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Ian Mole on the Kensal Green Cemetery

By Ian Mole

“He burned the candle at  both ends but oh what a lovely light.”  - Ian Mole, better know on this site for the local rock and roll history articles, writes about the Kensal Green Cemetery.

The Victorian novelist Wilkie Collins is buried here with his wife and also with his mistress, our knowledgeable guide informed us, to which a woman in our group asked, “Who’s on the bottom?” It’s Wilkie himself apparently, as he’d died first but the two women tolerated this deathly menage-a-trois as  long as their names were omitted from the gravestone. 

 

This large necropolis was the first of its kind in London when it opened in 1833 and was a popular spot for a stroll in Victorian times. If, like me, you are interested in the social history of London and enjoy a leafy walk, then I recommend the tours of the cemetery. These are held every Sunday from March to October and on the first and third Sunday of each month from November to February starting at 2p.m. on the steps of the Anglican Chapel. On the first and  third Sunday of each month there’s an additional tour of the catacomb, for which  I’d suggest thick socks and a torch. A mate of mine wants to book a slot in the catacombs and has already had a dream that he was lying in there dead but got up to pop over the road to the William IV for a rum and Coke.  

 

It was and still is a private company and its owners certainly did a wonderful publicity job in the early days as thousands of people who’d never lived in this country chose to be buried there. Its popularity was further enhanced when Sophia and Augustus, two of George III’s children, were buried there and prices of plots were scaled up according to their proximity to the deceased  duo. Many of the tombs and mausolea look like small houses as they were originally intended to contain large numbers of bodies. The Cremation Act of 1902 dramatically changed the method of disposal of mortal remains and so many tombs remain largely empty.  

 

Between the wars the cemetery went largely to rack and ruin and many tombs were overwhelmed by vegetation. Even today volunteer groups known as The Ivy League are uncovering charming examples of Victorian sculpture, though unfortunately criminal gangs are also rather keen on such items. A lot of the tombs are in bad condition but as they were sold freehold, it’s the responsibility of the owners  to maintain them, though some more spectacular examples are being restored with the help of English Heritage. The water-table in the area is very high and our guide informed us that Anthony Trollope "must be pea-soup by now." A few years ago a stretch of the outer wall on Harrow Road collapsed and this still needs to be fully restored. Last time I walked past there in the evening I saw a fox trotting along on a path as if it owned the place. It's a wildlife haven and I think I saw a few parakeets in there once.  

 

Many other celebrities were buried here including Isambard Kingdom  Brunel and Blondin, who crossed Niagara Falls on a tightrope numerous times pausing half way across on one occasion to fry an egg. Another time he explained to his manager that it'd be a good idea to take someone across in a wheelbarrow and the manager excitedly agreed. He was a bit less keen when Blondin told him to get in the barrow himself, but fair does to him, he did it and they both survived. There’s also James Barry, a Victorian doctor who did much to reform medical practices in the British  army while all the while masquerading as a man. There are politicians, generals, admirals, comedians and circus performers as well as Steve Took from the original Tyrannosaurus Rex who died down the road in Cambridge Gardens. Joe Strummer and Freddie Mercury were cremated here too. My favourite epitaph belongs to a non-celebrity who died in his early thirties and reads, “He burned the candle at  both ends but oh what a lovely light.”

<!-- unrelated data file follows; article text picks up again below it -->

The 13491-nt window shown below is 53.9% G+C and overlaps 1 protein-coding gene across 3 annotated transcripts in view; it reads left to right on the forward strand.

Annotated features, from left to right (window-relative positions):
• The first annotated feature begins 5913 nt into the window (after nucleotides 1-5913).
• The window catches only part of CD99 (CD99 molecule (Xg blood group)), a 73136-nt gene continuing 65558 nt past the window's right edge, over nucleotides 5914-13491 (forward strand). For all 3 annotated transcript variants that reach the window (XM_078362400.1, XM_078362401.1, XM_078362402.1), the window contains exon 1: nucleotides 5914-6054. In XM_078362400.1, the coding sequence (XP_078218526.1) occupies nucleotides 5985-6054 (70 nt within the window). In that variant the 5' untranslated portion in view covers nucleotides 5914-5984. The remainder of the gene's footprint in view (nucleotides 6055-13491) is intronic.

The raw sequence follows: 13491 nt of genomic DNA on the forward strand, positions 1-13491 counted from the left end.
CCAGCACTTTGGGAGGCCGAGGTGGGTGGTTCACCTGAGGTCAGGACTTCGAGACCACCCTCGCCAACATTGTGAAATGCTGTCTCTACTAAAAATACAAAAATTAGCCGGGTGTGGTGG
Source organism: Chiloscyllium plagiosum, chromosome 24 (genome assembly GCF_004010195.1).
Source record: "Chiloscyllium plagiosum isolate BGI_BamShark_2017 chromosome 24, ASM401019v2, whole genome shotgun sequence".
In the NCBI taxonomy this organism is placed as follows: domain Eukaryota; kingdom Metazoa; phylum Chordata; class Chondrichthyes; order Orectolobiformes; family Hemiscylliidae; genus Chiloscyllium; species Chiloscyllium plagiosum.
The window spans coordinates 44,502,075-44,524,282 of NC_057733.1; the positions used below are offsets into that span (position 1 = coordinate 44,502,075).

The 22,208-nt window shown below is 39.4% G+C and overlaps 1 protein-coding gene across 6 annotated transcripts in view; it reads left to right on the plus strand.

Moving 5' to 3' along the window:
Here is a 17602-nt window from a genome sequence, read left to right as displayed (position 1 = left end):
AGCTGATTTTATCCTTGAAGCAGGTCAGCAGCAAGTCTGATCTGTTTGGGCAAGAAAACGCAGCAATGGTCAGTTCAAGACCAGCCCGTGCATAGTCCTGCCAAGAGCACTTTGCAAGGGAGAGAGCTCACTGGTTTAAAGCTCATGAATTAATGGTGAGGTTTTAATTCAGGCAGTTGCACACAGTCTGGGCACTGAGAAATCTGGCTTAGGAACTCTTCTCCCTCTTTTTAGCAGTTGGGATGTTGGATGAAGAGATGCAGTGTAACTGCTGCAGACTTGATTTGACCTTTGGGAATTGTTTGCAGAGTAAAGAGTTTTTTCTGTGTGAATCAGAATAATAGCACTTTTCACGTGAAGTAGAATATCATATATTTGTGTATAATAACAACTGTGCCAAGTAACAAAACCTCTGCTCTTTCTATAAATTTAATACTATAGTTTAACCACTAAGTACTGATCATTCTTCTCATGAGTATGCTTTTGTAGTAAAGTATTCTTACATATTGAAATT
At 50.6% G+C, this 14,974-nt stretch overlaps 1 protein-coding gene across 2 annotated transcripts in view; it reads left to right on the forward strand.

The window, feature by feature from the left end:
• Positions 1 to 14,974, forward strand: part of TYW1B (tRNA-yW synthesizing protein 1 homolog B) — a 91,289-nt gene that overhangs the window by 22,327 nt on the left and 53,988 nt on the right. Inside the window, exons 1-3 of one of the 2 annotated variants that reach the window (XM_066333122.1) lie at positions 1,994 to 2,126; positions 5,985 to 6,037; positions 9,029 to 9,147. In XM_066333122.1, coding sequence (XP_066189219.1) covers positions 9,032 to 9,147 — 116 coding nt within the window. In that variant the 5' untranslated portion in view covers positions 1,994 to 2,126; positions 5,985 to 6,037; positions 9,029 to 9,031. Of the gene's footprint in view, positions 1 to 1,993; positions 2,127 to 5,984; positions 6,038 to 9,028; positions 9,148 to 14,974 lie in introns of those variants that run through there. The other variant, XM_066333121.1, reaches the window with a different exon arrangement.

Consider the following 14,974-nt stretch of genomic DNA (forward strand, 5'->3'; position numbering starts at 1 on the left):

The catacomb is under the centrally-located Anglican Chapel and the tour of it takes thirty minutes. The bodies rest on shelves, or in one case on a stretch  of railway track, behind railings and are doubly sealed by thick coffins, the inner one being made of lead. Our guide calmly informed us that there had only  ever been a few cases of coffins exploding, which was a comfort. Back above ground there’s one gravestone which doesn’t bear the death-date of its occupier, and that’s because he’s still alive. This is carrying on the old tradition of taking a keen interest in the construction of your resting-place. Animal lovers are also catered for in the shape of Gib The Crematorium Cat who, after many years service in stress-reduction as he hovered around mourners, was duly rewarded with a full burial and commemorative statue. 

In 1990 The Friends of Kensal Green Cemetery was established to help maintain the grounds as well as to do research and give guided tours. There is also a regular series of death-related lectures in the newly restored Dissenters Chapel and a newsletter. Tours last about two and a half hours and cost £5 (£4 concessions). Far from being a gloomy experience I found it stimulating and amusing. The cemetery is close to Kensal Green Bakerloo Line/Silver Link Station and the 18, 23, 52, 228, 295, 316 and 452 buses stop nearby. Apart from the guided tours, it’s open to the public from 9.00 to 18.00 on weekdays (17.00 in winter months) and 10.00 to 17.00 on Sundays. The website is www.kensalgreen.co.uk  

Ian Mole 

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